Macron Set to Unveil Aid for Embattled French Auto Industry
Macron Set to Unveil Aid for France’s Embattled Auto Industry
French President Emmanuel Macron is set to announce measures to support the auto industry before other European governments, highlighting the crucial role the sector plays in the economy and how hard it has been hit by the coronavirus pandemic.
The plan will include consumer incentives for the purchase of cleaner cars, and aid for small and medium-sized parts suppliers to modernize factories and consolidate, according to Junior Economy Minister Agnes Pannier-Runacher. Renault SA is considering joining a venture between rival PSA Group and Total SA to develop electric auto batteries as well as increasing electric car activity in France, she added.
“France needs to be competitive,” she said Tuesday on BFM radio. “We are going to invest in this auto industrial sector.”
The auto plan is one of a trio of industrial stimulus packages pledged by Finance Minister Bruno Le Maire in recent weeks. The state already earmarked 18 billion euros ($19.6 billion) for the hard-hit tourism industry, and is preparing to help the aviation sector as well. The car industry employs 400,000 people in France, with roughly 30 vehicle and parts factories dotted across the country.
Macron’s announcement will kick off a decisive week for Renault. Along with Peugeot-maker PSA, the carmakers are among France’s largest manufacturers and were behind historic models like the Citroen 2CV and Renault 4. France owns stakes in both companies.
In the face of a collapse of the European car market, Renault is set to receive a 5-billion-euro state-backed loan in coming days. It’s also likely to announce sweeping cost cuts, possibly including some plant closures, and fresh measures to cooperate with its alliance partners Nissan Motor Co. and Mitsubishi Motors Corp.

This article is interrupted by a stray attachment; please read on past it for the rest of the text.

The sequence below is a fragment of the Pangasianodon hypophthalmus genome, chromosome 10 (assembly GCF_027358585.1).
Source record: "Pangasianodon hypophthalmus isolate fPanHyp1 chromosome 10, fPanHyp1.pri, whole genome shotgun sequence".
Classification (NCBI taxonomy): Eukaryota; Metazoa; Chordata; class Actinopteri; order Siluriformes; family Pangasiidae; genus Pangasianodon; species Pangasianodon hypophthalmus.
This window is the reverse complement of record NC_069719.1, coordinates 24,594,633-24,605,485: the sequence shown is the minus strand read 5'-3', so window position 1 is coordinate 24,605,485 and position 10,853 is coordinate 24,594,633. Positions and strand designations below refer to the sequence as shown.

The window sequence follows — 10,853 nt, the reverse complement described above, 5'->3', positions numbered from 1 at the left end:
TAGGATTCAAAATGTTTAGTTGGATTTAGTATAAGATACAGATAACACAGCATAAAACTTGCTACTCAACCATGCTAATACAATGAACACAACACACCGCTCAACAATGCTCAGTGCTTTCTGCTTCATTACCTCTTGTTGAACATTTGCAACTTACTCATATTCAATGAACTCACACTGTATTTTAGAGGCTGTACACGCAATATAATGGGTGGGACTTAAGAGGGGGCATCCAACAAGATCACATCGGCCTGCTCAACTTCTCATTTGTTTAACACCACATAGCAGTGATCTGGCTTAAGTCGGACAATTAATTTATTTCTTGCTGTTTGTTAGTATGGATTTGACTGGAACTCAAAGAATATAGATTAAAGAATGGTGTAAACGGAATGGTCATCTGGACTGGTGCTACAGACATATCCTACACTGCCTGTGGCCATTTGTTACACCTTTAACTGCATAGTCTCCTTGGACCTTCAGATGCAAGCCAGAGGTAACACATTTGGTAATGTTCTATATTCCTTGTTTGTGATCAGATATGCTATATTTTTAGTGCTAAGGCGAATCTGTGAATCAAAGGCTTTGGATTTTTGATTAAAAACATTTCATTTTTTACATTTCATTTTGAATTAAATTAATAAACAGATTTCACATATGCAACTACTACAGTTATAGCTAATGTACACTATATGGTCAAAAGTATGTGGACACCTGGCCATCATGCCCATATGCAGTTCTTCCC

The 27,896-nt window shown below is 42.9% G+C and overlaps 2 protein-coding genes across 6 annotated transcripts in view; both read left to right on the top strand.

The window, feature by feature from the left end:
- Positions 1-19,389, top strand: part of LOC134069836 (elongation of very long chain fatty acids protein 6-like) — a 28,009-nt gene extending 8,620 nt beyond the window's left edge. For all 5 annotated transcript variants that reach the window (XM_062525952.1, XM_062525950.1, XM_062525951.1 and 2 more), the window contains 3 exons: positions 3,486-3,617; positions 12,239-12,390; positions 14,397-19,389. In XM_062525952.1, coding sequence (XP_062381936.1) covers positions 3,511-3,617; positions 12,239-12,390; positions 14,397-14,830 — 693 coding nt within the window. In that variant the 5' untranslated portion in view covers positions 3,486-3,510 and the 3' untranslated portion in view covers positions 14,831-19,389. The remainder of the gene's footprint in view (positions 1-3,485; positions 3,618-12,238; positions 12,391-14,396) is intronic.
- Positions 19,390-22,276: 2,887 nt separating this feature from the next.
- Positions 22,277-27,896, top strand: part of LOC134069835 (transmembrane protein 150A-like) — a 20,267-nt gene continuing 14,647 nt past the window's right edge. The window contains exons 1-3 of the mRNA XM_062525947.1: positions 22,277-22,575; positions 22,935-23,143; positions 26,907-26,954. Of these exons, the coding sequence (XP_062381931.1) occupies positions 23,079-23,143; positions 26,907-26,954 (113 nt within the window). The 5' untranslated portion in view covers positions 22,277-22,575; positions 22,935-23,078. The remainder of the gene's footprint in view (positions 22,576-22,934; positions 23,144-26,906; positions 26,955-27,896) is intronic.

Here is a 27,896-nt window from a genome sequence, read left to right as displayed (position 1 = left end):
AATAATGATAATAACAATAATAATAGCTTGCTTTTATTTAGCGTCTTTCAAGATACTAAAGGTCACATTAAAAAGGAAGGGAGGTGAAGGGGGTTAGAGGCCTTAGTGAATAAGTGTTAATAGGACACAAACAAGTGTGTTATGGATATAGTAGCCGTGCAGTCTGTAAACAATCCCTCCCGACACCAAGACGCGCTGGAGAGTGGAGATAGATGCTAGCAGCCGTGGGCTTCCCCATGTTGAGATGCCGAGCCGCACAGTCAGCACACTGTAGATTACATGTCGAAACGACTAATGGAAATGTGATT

Government incentives for buyers of newer cars are “a very effective tool” to boost sales, Le Maire has said. Germany, which will unveil its own cash-for-clunkers plan in early June, is also pushing to develop a car battery industry.
Pannier-Runacher said carmakers and major parts suppliers Valeo SA, Faurecia SE and Plastic Omnium SA would “in return” for the auto plan be asked to consider returning some activity to France. The pandemic exposed supply chain vulnerability and over-reliance on China, she said.
It’s not clear how this will be done, especially since Le Maire has also said the state won’t force Renault to keep factories open.
“The biggest problem is jobs,” said Jean-Pierre Mercier, a spokesman for the CGT union. “The government has given a green light for plant closures.”
In addition to Renault, the union is expecting capacity cuts at PSA, which is aiming to combine next year with Fiat Chrysler Automobiles NV. That company is nearing approval of a 6.3 billion-euro ($6.9 billion) credit facility from lender Intesa Sanpaolo SpA in what would be Europe’s biggest government-backed financing to a carmaker since the start of the pandemic.
France’s auto aid package will add to pressure on public coffers. The government has already rewritten its budget forecasts twice this year, and sees debt rising to more than 115% of annual output as it spends to avert job losses and bankruptcies.
While Macron has faced low popularity in polls, his government was rated by those surveyed as being more able to handle the economic slump than the health crisis.
©2020 Bloomberg L.P.